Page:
May 5, 2012

Three reasons why I think you really ought to make a profit.

Photo by Kazunori Matsuo via Flickr

I don’t care about making you a millionaire.

I’m not interested in turning you into a marketing machine. And actually, I don’t know if, say, the Buddha wants you to make a profit or not. But I want you to. And I think the Buddha would approve.

Here are three reasons why I think you really ought to make a profit.

  1. Profit means security so that you can grow, thrive and make a contribution.
  2. Planning for and earning a profit is a creative act deserving your attention and commitment.
  3. Aversion to seeking profit is a spiritual cop-out. Acceptance of the challenge of making a profit can be a spiritual path.

Profit means security.

Accounting definitions aside, when you work for yourself, profit is what’s left over after you pay the bills. It’s what lets you take a vacation, sign up for a course, and put some money away for retirement. It’s what lets you take a week off to build a house with Habitat for Humanity.

The amount of profit that’s right for you is a personal matter. With some honest addition and subtraction, plus a little reflection, you can arrive at a reasonable number.

Caution: I’ve seen people back away from their reasonable number because they don’t know if they can earn it. Please don’t.

Security is an inside job, and…

I’m perfectly aware that security is an inside job. No amount of money can make anyone truly secure. And there’s no guarantee that what you earn today is going to be there tomorrow.

You could say the same thing about food. If you’ve ever treated disappointment with chocolate, you know that no amount of food can fill the hole in a hungry heart. And no amount of food today will guarantee that you won’t go hungry tomorrow.

But that doesn’t mean you shouldn’t buy enough food for the week ahead.

Profit-making is a creative act.

I love this one. When you detach from whatever dramas you have around money, planning for and earning a profit is like any other creative project. It takes vision, imagination, insight into your own process, and discipline.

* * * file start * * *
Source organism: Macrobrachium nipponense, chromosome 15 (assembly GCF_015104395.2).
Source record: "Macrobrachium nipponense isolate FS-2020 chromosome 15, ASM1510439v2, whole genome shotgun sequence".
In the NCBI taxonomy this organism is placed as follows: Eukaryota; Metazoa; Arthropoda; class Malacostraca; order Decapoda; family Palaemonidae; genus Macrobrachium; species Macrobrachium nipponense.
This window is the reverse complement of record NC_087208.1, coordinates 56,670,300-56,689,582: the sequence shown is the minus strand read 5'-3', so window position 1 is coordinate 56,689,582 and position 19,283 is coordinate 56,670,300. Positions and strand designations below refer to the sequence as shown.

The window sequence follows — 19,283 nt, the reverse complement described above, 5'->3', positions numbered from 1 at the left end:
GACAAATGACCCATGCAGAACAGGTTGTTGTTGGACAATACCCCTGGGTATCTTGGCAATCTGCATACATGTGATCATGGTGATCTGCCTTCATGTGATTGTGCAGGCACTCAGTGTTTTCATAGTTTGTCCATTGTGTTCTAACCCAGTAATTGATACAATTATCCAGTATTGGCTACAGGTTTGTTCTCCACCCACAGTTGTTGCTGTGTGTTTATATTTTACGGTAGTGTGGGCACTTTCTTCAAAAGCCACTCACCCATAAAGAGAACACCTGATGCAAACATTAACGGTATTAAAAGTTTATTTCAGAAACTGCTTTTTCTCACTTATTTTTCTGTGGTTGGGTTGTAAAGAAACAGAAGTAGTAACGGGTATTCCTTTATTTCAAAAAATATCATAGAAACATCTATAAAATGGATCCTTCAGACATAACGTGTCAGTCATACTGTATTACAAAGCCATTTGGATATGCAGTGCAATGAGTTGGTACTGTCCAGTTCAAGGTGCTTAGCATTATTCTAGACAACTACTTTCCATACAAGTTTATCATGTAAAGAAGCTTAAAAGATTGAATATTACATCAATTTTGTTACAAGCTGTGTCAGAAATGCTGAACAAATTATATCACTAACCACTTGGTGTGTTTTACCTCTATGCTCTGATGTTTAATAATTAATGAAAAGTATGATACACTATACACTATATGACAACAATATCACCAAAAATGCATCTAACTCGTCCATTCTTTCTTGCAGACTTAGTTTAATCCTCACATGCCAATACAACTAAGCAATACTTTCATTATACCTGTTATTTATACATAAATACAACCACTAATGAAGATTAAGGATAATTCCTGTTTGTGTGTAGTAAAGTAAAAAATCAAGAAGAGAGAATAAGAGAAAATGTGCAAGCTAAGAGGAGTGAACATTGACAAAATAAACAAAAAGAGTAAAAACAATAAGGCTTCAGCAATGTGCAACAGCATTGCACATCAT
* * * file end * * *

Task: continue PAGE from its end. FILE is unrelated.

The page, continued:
Creating a profit can be immensely satisfying in its own right. Combine that with the satisfaction of caring for yourself and others and you have a thing of beauty.

Profit-making is a spiritual path.

I’ve saved the best for last. The world’s wisdom traditions tell us that there are two causes of suffering: attachment to pleasure and aversion to pain. This makes choosing to earn a profit a perfect spiritual storm.

But here’s the deal. You’re in that perfect storm whether you choose to make a profit or not. Aversion to profit causes just as much suffering as attachment. And to pretend that you’re averse to profit out of high-mindedness is, in my view, a spiritual cop-out.

I’m not suggesting that you become attached to profit. And I don’t pretend that there’s no risk of attachment. In my experience, deciding to make a profit (or to make any amount of money) invariably triggers some degree of grasping, fear and envy.

But I also believe that facing grasping, fear and envy is the spiritual path. Avoiding them is not.

Your decision to earn a profit matters.

It may be that you’ve been wanting to earn a profit for quite some time. And perhaps you’ve worked on it.

But what I notice is that most Accidental Entrepreneurs don’t really start earning a profit until they go beyond a vague wanting and take it on as a creative and spiritual challenge. Until then, profit is an abstract thing, and it’s easy to go after it in a haphazard way.

I invite you to do the simple arithmetic and find out what your right number is. Make earning that one of your chief projects for the next year. Then use the tools available to you to create that result.

I think you might surprise yourself.

 “Like” elephant work & money on facebook


Editor: Lynn Hasselberger

Read 8 Comments and Reply

Read 8 comments and reply

Top Contributors Latest

Molly Gordon  |  Contribution: 3,200